When tenants know more about the legal proceedings surrounding the eviction process, they’re more likely to remain housed, according to a new study.
Many tenants are unfamiliar with the legal proceedings involved with an eviction, which puts them at a distinct disadvantage.
“During the legal eviction process, tenants tend to lack procedural knowledge about how courts operate and how to argue their case,” the study reports. “Uneven access to this information tends to result in less favorable outcomes for tenants.”
Court-ordered evictions are entered into a renter’s financial record, which is noted in every background and credit check run before a loan is approved or home is rented. This can have a devastating effect on future housing opportunities.
“Legal evictions, therefore, severely limit future housing and borrowing opportunities, functioning as a mechanism that allows for the ‘reproduction of urban poverty,’” the study notes.
Statistically, it’s more likely that a judge will rule in the landlord’s favor in eviction cases due to several factors. Many tenants fail to show up to court, resulting in a default judgment in favor of the landlord. Additionally, tenants often do not have an attorney.
In civil matters, the constitution doesn’t guarantee the right to a lawyer, and many tenants facing eviction can’t afford one. However, they tend to have a more favorable outcome when they do have legal representation. Attorneys’ procedural knowledge allows them to “refram[e] their [clients’] housing troubles from a relational experience into a formal civil procedure.”
Without an attorney, tenants often can’t navigate this process. Meanwhile, landlords or property management groups, who are much more familiar with the procedure, can put the tenants at a disadvantage.
So, does providing more procedural knowledge—essentially evening the playing field—reduce eviction rates? That’s the premise of the study.
1 in 19 Renter Households Faces Eviction in New Orleans
In order to conduct the study, researchers utilized Jane Place Neighborhood Sustainability Initiative’s (JPNSI) Tenant Early Eviction Notification System (TEENS). The system distributes information to tenants in New Orleans facing eviction about the process.
The TEENS program was created by JPNSI, a New Orleans-based housing justice organization, in response to the high rate of evictions. One in every 19 renter households in New Orleans faces a court-ordered eviction. Black, low-income, and female-headed households are most impacted. Some clients also complained that eviction notices were not properly posted.
Program volunteers contacted as many tenants as possible via door-to-door canvassing, postcards, and phone calls. They also explained court hearing procedures and offered guidance on how to apply for rental assistance. They then attended court hearings to record the rulings.
Some tenants facing eviction were not contacted because there weren’t enough volunteers to reach every tenant.
The group followed all cases filed in the East Bank of Orleans Parish between June 1 and Aug. 12, 2021. Of the 406 filings, 297 made it to court by Dec. 20, 2021.
Volunteers recorded four possible outcomes:
- Eviction, also called rule absolute, is a ruling in favor of the landlord. Here the judge orders the tenant to vacate the residence. The rule absolute is also permanently added to the tenant’s record. If the tenant fails to attend the hearing, a default judgment is usually recorded as a rule absolute.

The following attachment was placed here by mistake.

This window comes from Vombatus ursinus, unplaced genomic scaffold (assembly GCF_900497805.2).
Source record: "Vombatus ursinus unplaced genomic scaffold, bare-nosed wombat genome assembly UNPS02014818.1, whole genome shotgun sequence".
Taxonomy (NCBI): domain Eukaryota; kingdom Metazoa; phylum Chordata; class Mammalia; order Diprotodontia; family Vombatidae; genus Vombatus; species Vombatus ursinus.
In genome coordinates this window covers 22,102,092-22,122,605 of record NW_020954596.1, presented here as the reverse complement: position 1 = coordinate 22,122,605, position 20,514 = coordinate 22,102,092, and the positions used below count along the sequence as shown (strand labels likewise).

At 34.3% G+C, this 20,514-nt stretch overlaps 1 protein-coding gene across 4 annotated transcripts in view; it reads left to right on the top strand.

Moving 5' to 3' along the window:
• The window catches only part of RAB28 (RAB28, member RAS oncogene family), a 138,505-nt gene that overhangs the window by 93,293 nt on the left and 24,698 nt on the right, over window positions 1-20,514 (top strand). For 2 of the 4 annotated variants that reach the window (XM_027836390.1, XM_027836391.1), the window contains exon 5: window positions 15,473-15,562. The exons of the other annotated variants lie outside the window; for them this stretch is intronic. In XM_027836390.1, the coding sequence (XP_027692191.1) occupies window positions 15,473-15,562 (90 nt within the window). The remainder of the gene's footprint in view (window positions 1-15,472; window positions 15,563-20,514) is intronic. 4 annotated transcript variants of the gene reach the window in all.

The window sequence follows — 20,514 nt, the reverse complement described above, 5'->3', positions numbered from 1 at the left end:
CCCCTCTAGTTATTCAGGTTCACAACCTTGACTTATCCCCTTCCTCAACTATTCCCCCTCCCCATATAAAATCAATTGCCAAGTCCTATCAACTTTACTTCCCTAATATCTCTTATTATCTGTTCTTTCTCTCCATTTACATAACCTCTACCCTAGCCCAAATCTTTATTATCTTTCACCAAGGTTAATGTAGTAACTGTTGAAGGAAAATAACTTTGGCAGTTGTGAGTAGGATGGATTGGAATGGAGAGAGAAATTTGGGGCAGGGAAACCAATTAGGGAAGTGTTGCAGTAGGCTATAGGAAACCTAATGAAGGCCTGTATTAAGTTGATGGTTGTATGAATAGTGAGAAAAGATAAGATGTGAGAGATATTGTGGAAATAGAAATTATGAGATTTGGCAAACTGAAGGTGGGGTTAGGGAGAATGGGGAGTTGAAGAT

- Case dismissed is a ruling in favor of the tenant. This means the tenant is not evicted.
- Consent judgment is a court-ordered compromise between tenant and landlord. In most cases, the tenant must still vacate the residence, though they may have more time to do so. Additionally, the judgment is often not entered on the tenant’s record.
- Postponed is when the judge adjourns the case for the day to hear it again at some point in the future
In comparing tenants contacted by TEENS volunteers to those who weren’t, the difference was clear: tenants who received information from TEENS were 13 percent less likely to receive a “rule absolute” judgment than those who weren’t.
The specific method also made a difference. While some volunteers spoke to tenants directly, either in person or by phone, others were only able to leave voicemails or send mailers (comic books and postcards explaining the court procedures). Those tenants who spoke directly with a volunteer were 18 percent less likely to receive a rule of absolute judgment.
Researchers also examined other factors—most notably whether each side had legal counsel—and found that they, too, impacted the outcome of the proceedings.
“A tenant showing up to defend themselves in court reduces the probability of a rule absolute by 33 percent. With a lawyer, the probability decreases by 22 percent,” the study reported.
Tenants Need Right to Counsel
These findings further emphasize the need for Right to Counsel programs sponsored by both nonprofits and municipal governments. These programs provide attorneys to tenants facing eviction at no charge.
“In demonstrating that providing renters with even relatively basic information better equips them to argue in court. This knowledge is kept hidden from and unavailable to many average people without law degrees or familiarity with local legal institutions,” researchers wrote. “For most people, navigating a complex system in which technical terminology, formalized norms of conduct, and the personal predilections of several judges are all at play is difficult. Gaining knowledge about the system would take time—something that many low-income residents might not have in abundance.”
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